Have a look at these cool camoflaged wheelchair wheels from Magic Wheels. You may not even notice that there is anything different about them until you look very closely. That is because they are camoflaged and they blend in so well with the grassy background. You may need to click on the image and expand it in order to see it more closely:

These cool camo wheels are owned by Micheal Beck of North Carolina. Beck was injured in a helicopter accident while in the Army. After an initial bout of depression, Micheal got married and lives a very active lifestyle. Micheal drags mustangs, flies a paraglider, coaches high school football, pilots a boat and hunts. The hunting, I imagine explains the cool camo wheels.

Beck's story of his injury and his come back is described beautifully in this blog post called Adapt and Overcome.

Friday, May 6, 2011

A New Exoskeleton Website is Launched In German Language

We are pleased to announce the fifth website with information about exoskeletons for wheelchair users. Previously we have announced websites in English, Spanish, French and Italian languages. Today we announce the launch of our German language website.

The website, named Exoskelett, is a translated version of our original English language website with all of the same news, information and updates for wheelchair users.

Monday, May 2, 2011

Rex Bionics Sells First Exoskeleton For Wheelchair Users

Rex Bionics has sent me a press release announcing their first exoskeleton sale. This exoskeleton was sold to a New Zealand Paralympian. I contacted Rex to clarify if it is their first sale or their first sale to a consumer, and was assured by Mike Steward at Rex "This was most certainly our first Rex sold to consumer or otherwise".


After unveiling the world's first robotic legs last year, Auckland based company Rex Bionics has made its first sale to Dave MacCalman, a New Zealand Paralympian.

The custom-fitted robotic exoskeleton has allowed Dave MacCalman, who sustained a spinal cord injury diving into a river while in the United States on a basketball scholarship, to take his first steps in more than 30 years.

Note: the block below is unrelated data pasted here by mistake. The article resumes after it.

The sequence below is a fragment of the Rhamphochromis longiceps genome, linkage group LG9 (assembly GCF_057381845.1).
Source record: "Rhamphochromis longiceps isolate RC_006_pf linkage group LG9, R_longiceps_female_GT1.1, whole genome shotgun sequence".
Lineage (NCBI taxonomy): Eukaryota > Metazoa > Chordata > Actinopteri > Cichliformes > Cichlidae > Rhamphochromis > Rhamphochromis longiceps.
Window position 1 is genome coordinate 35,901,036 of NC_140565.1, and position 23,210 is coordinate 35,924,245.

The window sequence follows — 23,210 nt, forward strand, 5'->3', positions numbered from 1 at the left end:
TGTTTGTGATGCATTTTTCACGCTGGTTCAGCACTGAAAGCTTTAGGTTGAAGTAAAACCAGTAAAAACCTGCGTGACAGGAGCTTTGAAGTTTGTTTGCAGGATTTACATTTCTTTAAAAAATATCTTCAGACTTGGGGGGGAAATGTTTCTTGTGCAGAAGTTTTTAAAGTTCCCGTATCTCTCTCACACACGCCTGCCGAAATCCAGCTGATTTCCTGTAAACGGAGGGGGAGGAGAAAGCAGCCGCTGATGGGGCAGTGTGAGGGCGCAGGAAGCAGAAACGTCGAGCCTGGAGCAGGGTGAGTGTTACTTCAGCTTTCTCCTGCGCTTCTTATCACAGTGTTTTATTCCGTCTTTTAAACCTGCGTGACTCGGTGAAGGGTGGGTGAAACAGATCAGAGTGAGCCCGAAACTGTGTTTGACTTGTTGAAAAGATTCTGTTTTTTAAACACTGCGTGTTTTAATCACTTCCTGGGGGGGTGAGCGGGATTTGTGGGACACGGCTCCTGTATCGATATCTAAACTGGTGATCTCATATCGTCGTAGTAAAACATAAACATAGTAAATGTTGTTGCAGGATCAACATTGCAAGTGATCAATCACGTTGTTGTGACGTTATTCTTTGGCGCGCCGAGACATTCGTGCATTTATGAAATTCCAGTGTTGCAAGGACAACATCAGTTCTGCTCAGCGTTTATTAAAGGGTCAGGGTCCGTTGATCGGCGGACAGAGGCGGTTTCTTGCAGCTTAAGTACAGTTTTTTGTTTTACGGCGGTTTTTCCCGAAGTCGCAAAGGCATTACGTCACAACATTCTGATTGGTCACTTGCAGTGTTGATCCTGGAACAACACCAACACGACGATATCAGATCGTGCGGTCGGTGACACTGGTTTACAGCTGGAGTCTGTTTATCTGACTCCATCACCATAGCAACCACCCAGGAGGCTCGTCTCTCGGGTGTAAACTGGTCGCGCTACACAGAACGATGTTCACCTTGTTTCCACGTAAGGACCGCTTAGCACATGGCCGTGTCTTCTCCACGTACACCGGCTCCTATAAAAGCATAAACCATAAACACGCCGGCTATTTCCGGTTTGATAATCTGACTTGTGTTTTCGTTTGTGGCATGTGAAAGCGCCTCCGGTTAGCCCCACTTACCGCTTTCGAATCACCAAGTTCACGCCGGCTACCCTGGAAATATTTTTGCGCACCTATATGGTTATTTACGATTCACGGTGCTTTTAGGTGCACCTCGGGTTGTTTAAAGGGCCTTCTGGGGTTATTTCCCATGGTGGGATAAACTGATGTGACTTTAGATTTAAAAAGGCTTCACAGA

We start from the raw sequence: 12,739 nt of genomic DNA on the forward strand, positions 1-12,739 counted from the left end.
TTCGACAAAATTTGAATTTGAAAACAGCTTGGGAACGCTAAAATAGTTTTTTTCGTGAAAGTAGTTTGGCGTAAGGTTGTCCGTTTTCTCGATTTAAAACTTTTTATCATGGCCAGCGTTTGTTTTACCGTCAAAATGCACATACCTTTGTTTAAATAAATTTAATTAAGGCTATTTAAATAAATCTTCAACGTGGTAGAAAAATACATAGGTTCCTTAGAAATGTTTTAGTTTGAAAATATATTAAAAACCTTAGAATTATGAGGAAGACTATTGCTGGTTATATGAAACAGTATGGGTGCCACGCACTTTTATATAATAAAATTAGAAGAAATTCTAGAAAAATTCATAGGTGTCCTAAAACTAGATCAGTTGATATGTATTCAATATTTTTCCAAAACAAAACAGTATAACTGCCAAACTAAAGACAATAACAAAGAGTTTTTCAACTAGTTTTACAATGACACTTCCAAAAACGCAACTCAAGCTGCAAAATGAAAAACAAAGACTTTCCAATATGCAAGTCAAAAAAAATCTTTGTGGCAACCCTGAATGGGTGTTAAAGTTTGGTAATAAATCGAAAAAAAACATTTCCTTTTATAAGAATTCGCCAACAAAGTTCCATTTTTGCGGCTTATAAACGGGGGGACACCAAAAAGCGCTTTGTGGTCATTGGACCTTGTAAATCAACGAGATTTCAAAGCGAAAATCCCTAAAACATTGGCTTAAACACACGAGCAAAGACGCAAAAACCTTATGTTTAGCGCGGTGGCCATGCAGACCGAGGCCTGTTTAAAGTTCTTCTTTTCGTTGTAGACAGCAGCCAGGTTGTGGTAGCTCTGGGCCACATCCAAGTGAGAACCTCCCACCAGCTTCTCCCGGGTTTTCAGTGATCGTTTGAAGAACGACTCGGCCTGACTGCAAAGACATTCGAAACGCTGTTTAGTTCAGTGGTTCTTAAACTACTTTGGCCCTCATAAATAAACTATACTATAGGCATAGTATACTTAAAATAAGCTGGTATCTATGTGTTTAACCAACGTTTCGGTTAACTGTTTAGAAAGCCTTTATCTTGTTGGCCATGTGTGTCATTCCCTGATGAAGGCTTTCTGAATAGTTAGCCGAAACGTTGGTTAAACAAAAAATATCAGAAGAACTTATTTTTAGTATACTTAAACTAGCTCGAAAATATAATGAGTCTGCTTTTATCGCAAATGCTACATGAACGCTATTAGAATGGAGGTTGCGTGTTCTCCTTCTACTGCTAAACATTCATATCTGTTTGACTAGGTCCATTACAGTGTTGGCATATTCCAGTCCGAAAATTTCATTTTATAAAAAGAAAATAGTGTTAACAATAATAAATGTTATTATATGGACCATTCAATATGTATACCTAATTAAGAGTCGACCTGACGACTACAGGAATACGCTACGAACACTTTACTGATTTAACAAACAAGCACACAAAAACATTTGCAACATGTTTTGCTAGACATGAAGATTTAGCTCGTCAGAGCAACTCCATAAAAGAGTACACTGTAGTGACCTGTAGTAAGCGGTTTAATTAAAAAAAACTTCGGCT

“It is hard to describe what it has been like to be back on my feet again. I’m six-foot-four so it’s been amazing to experience life from that height again. I'm looking forward to taking my Rex home and being able to stand around and socialise with family and friends,” says Dave MacCalman.

The ex-Wellington basketball rep and Brisbane Bullets player enjoyed a successful basketball coaching career before deciding to become an elite sportsman again. Dave MacCalman broke a number of world records during his athletic career and represented New Zealand at four Paralympics and two World Athletic Championships, wining four Gold and four Silver medals. Dave captained the 1992 New Zealand Paralympic team to Barcelona and holds the current World Record for quadriplegic pentathlon. He became a member of the New Zealand Order of Merit in 2000 for his services to disability sport.

Dave got in touch with Rex Bionics after seeing Rex on the news last year and was invited to trial the device.

“I was a little bit apprehensive getting into the Rex for the first time. The first few steps required intense concentration, but it was truly exhilarating and I was buzzing at the end of the first session,” says Dave.

“It’s like starting out in a wheelchair; you need to find out the limits of the device so that you can use it safely. I'm known to push my limits and I intend to use my Rex to its full potential."

Dave has now done hours of training familiarising himself with the machine. He will be required to do a few more hours of training before he gets to take his Rex home with him, but expects to be walking around his house, with the help of Rex, in a few weeks.

“We believe this is the first time in the world a robotic exoskeleton has been sold to a consumer. We are delighted to have made our first sale to such an incredible New Zealander,” says Jenny Morel, CEO of Rex Bionics.

“The team has put in a significant amount of work since the launch, getting the product market-ready, fine tuning and completing testing. Now we can’t wait to see how Dave integrates Rex into his social, work and home activities.”

Along with increased mobility, Dave believes the Rex will also improve his health and wellness through the movement and weight bearing it permits in his legs.

Speaking in support of the Rex Bionics invention Dr Cynthia Bennett, Clinical Head of Auckland Spinal Rehabilitation Unit, says there are significant health and wellness benefits for Rex users.

“The obvious, immediate benefits of Rex include improved social interaction and standing mobility with access to objects above a seated level. In addition, numerous long term health and wellness benefits will occur by reducing the time spent sitting in a wheelchair.”

Each Rex is built onsite at the Rex Bionics’ Auckland plant. Rex has been designed to be practical, stable, safe, simple to use and sufficiently powered for a typical day of use thanks to a long-life rechargeable battery.

Read more about Rex Exoskeleton For Wheelchair Users